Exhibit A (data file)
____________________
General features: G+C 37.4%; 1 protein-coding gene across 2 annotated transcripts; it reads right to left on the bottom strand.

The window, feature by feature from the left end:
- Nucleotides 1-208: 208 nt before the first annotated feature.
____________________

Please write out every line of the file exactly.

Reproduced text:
General features: G+C 37.4%; 1 protein-coding gene across 2 annotated transcripts; it reads right to left on the bottom strand.

The window, feature by feature from the left end:
- Nucleotides 1-208: 208 nt before the first annotated feature.